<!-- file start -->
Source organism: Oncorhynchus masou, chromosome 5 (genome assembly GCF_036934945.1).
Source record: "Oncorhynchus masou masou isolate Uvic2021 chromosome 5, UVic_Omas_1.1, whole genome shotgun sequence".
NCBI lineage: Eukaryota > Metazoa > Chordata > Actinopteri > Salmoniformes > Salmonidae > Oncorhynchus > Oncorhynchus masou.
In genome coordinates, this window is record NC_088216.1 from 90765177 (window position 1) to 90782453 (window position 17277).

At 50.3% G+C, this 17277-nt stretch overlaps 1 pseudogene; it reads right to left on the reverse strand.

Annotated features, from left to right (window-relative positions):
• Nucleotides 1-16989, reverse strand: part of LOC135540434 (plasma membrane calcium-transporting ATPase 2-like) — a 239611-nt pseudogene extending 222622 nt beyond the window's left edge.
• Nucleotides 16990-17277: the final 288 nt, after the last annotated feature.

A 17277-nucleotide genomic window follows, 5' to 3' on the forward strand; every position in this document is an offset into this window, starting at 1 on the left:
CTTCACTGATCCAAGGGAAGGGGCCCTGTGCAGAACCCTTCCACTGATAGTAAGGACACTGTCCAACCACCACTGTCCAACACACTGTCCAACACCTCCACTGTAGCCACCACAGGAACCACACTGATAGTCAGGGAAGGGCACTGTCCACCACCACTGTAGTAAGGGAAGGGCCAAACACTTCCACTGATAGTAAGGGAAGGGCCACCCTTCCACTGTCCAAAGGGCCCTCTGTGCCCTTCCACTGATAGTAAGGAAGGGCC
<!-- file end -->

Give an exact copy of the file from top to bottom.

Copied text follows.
Source organism: Oncorhynchus masou, chromosome 5 (genome assembly GCF_036934945.1).
Source record: "Oncorhynchus masou masou isolate Uvic2021 chromosome 5, UVic_Omas_1.1, whole genome shotgun sequence".
NCBI lineage: Eukaryota > Metazoa > Chordata > Actinopteri > Salmoniformes > Salmonidae > Oncorhynchus > Oncorhynchus masou.
In genome coordinates, this window is record NC_088216.1 from 90765177 (window position 1) to 90782453 (window position 17277).

At 50.3% G+C, this 17277-nt stretch overlaps 1 pseudogene; it reads right to left on the reverse strand.

Annotated features, from left to right (window-relative positions):
• Nucleotides 1-16989, reverse strand: part of LOC135540434 (plasma membrane calcium-transporting ATPase 2-like) — a 239611-nt pseudogene extending 222622 nt beyond the window's left edge.
• Nucleotides 16990-17277: the final 288 nt, after the last annotated feature.

A 17277-nucleotide genomic window follows, 5' to 3' on the forward strand; every position in this document is an offset into this window, starting at 1 on the left:
CTTCACTGATCCAAGGGAAGGGGCCCTGTGCAGAACCCTTCCACTGATAGTAAGGACACTGTCCAACCACCACTGTCCAACACACTGTCCAACACCTCCACTGTAGCCACCACAGGAACCACACTGATAGTCAGGGAAGGGCACTGTCCACCACCACTGTAGTAAGGGAAGGGCCAAACACTTCCACTGATAGTAAGGGAAGGGCCACCCTTCCACTGTCCAAAGGGCCCTCTGTGCCCTTCCACTGATAGTAAGGAAGGGCC